Work-related diseases and injuries are responsible for nearly 2 million deaths every year, according to a report published Friday by two U.N. agencies.
The first joint study by the World Health Organization and the International Labor Organization on job-related diseases and injuries from 2000 to 2016 found that most deaths were caused by respiratory and cardiovascular diseases, with 1.9 million lives lost in 2016.
"It's shocking to see so many people literally being killed by their jobs," WHO Director General Tedros Adhanom Ghebreyesus said in the report.
"Our report is a wake-up call to countries and businesses to improve and protect the health and safety of workers."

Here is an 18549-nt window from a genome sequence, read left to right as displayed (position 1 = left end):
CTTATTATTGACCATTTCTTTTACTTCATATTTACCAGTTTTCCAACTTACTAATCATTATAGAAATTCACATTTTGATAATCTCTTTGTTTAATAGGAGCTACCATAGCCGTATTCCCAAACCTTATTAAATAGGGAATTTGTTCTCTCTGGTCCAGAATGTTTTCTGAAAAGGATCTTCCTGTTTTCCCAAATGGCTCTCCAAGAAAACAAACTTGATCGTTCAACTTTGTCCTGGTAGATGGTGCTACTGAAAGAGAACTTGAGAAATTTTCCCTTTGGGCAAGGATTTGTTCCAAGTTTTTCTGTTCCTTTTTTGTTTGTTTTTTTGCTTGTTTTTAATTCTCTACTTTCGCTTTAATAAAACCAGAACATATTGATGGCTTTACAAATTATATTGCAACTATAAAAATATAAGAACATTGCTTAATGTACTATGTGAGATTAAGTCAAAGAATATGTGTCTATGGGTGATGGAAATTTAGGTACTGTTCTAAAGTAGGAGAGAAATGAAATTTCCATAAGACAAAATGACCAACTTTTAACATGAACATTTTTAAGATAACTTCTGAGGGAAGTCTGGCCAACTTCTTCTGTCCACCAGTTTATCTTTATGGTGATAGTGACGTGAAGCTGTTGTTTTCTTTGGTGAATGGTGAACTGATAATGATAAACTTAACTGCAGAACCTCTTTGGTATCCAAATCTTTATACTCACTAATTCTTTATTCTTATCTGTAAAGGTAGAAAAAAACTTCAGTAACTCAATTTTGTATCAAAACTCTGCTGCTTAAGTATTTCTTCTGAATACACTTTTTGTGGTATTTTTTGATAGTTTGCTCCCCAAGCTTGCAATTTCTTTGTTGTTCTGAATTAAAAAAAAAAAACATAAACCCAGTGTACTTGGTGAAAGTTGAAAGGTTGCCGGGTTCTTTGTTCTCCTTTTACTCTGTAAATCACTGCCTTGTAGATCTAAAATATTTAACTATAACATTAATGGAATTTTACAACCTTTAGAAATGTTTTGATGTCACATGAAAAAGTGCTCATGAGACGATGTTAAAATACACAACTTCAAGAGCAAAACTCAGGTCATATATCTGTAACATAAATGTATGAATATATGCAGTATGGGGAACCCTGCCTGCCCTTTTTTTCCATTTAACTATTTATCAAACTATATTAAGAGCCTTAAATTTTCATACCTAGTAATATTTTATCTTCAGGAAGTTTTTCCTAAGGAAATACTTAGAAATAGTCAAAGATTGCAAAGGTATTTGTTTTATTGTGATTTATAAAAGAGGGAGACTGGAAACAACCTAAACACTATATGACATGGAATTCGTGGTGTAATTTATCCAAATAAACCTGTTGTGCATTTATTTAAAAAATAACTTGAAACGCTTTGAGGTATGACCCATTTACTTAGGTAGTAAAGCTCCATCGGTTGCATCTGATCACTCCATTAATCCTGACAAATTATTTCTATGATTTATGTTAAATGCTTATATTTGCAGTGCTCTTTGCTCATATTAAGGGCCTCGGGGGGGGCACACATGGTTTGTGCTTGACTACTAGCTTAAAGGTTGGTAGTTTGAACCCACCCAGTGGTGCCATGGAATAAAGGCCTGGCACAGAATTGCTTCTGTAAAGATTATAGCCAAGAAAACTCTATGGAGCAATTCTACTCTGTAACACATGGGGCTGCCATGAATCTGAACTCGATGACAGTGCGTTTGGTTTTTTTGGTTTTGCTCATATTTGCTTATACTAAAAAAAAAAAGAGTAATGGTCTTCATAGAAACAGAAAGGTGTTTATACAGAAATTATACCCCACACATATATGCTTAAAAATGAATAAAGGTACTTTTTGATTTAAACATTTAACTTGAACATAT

The study, which considered 19 occupational risk factors, including exposure to air pollution and various hazardous materials, found that long working hours are responsible for the greatest number of work-related deaths, with 750,000 deaths globally in 2016, the agencies said.
Long working hours are defined as 55 hours or more a week.
The study looked at the number of deaths from stroke and heart disease that could be traced to long working hours. Since 2000, the numbers globally are showing an upward trend.
The findings provide "important information on the work-related burden of disease, and this information can help to shape policies and practices to create healthier and safer workplaces," ILO Director General Guy Ryder said.
A disproportionately large number of work-related deaths, in general, occur in male workers aged 54 and over in Southeast Asia and the Western Pacific, according to the study. It is also true of deaths related to long working hours, it said.
The report notes that the number of work-related diseases is likely substantially larger than highlighted in the survey. For example, the current analysis does not capture exposure to stress at the workplace and its impact on mental health diseases and deaths.